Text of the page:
Yesterday my port was removed. I expected to feel different, as it had, after all been a physical part of my body now for more than a year. I have grown used to feeling the bump beneath my skin, of seeing the lump sticking out through my t-shirts like some enormously puffy third nipple on a particularly cold day, and now, it’s gone! Gone just like that. Well not quite so easily as the US health insurance industry threw in a couple of curved balls along the way . Having managed to negotiate all the obstacles placed along the way I have to say that the actual process went by really smoothly from my perspective. The nurses who worked with me at Memorial Outpatients in Hollywood, Marissa, Vivian and Sue were great and kept me amused, while in the OR Dr Eckstein and his team got on with things without me knowing anything about it until I came around. As I said I expected to feel different, this is, after all, a significant moment as the last part of my chemo treatment is removed. Strangely I don’t feel different, I don’t feel elated, I don’t really feel anything about the port going except somewhat sore and a little curious to see whether or not I have another interesting scar to match the one on my neck from my biopsy.
Category Archives: cancer treatment
“the prices of drugs used to treat [chronic myeloid leukemia] are astronomical, unsustainable and perhaps even immoral
Yes, those are the words of doctors and researchers specializing in chronic myeloid leukemia. It seems theyt think this of many of the drugs used to treat cancer but have, probably wisely, decided to comment only within their specialism. Read more at http://www.nytimes.com/2013/04/26/business/cancer-physicians-attack-high-drug-costs.html?pagewanted=all&_r=0
I was lucky in that I had Hodgkin’s Lymphoma which has a well-established protocol which led to my being cured pretty quickly but I know there are many people out there who aren’t so lucky and who are reliant upon some new drugs or treatment. This link is to Cancer Research UK and gives details of some of the research they are supporting along with some details of the people who are leading the research. I hope it is helpful.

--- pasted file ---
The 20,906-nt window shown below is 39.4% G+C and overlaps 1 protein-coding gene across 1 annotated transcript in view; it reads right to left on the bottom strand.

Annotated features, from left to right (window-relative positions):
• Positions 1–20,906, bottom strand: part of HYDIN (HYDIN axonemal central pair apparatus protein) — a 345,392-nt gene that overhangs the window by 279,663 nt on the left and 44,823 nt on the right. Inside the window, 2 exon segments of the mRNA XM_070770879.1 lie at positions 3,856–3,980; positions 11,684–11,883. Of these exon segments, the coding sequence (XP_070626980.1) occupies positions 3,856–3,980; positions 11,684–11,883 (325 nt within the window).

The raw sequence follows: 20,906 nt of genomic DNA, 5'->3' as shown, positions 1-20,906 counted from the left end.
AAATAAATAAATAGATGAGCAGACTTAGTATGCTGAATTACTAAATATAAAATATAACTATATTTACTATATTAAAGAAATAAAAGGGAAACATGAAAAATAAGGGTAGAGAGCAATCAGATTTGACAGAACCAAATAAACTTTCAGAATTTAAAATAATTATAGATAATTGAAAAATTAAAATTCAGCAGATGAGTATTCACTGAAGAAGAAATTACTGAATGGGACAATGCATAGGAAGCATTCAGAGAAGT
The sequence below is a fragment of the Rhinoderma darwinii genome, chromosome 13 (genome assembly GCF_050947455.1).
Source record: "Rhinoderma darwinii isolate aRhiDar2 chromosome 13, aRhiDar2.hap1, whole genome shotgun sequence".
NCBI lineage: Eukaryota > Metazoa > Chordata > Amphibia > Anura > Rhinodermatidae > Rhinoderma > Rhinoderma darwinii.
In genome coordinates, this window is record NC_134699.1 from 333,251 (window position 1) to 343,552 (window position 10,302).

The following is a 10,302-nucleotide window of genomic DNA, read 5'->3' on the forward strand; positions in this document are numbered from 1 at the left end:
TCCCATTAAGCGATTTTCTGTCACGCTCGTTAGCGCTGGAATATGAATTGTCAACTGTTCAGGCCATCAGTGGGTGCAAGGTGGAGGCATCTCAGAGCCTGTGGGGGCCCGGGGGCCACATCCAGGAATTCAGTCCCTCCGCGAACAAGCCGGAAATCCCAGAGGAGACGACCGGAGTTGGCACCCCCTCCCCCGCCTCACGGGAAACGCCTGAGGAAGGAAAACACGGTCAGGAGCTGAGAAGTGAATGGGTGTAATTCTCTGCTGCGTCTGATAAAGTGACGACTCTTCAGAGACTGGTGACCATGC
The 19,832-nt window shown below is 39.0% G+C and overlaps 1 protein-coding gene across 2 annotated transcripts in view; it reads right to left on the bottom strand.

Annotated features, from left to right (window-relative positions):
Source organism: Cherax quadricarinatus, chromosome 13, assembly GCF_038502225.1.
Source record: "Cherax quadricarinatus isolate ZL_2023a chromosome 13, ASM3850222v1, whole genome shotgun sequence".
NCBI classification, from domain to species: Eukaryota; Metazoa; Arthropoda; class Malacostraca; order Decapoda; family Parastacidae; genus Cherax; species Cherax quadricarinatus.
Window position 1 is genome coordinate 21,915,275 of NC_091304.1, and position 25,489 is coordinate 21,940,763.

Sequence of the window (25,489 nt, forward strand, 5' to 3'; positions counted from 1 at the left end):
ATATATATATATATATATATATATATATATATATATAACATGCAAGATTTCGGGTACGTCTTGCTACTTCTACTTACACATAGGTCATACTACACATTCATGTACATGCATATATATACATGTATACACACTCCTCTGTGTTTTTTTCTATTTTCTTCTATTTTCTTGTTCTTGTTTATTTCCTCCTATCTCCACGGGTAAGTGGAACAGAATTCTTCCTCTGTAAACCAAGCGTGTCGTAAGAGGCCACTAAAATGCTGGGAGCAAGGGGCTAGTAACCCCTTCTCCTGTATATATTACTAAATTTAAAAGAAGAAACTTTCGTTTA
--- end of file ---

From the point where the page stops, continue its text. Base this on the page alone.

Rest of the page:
I saw this article on the BBC website and thought it worth putting out to a very slightly wider audience.
It seems that scientists have found a way of injecting white blood cells with a virus which is capable of killing cancer cells in mice. Because the virus is actually contained within the white blood cells it isn’t attacked and so it gets taken to the cancerous tumour which the virus then attacks and kills. Clever stuff eh?
Naturally the scientists aren’t prepared to say that their discovery will transfer to humans and it seems that many times things don’t, and they still need to test their findings on humans so it looks as though any real development is a fair way off.
It’s now some five months since my last dose of chemotherapy and my body and brain are definitely starting to show signs of improvement. For the past couple of weeks my nails have been very fragile and have flaked off around the edges, something they didn’t do during chemo, so I’m convincing myself that this is a consequence of the chemo having worked its way through to my extremities. My hair is pretty much back to where it was before chemo, though, strangely, before chemo it was grey shading to white whereas now it is dark brown though my beard continues to be grey shading to white. Sadly it hasn’t come back any thicker than it was before the chemo. My concentration levels are definitely improving but concentrating hard for a lengthy period does take it out of me. Last week I went for an interview which required me to take computer tests of my abilities in Microsoft Word and Excel. Three years ago I was teaching exactly the kind of things I was being tested on, but during the tests I struggled with fatigue. I spent the week after that working my way through Microsoft’s on-line training and re-took the tests this week with much improved results. The next day I was quite tired and I do wonder how I will deal with a full day’s work when I do get a job. Early nights and weekend lie-ins might be the only way! In the meantime I’m going through the daily grind of job searching: searching emails that bring me literally hundreds of job openings, sorting through them as I try to spot the ones where I can angle my skills, experience and qualifications to make an impact from those where I don’t have a prayer, and then adapting my resume and completing on-line applications. After that it’s a case of doing more internet research to try and find something else and then going through the same process. It is a grind. Enthusiasm wanes. Energy wanes. The search goes on.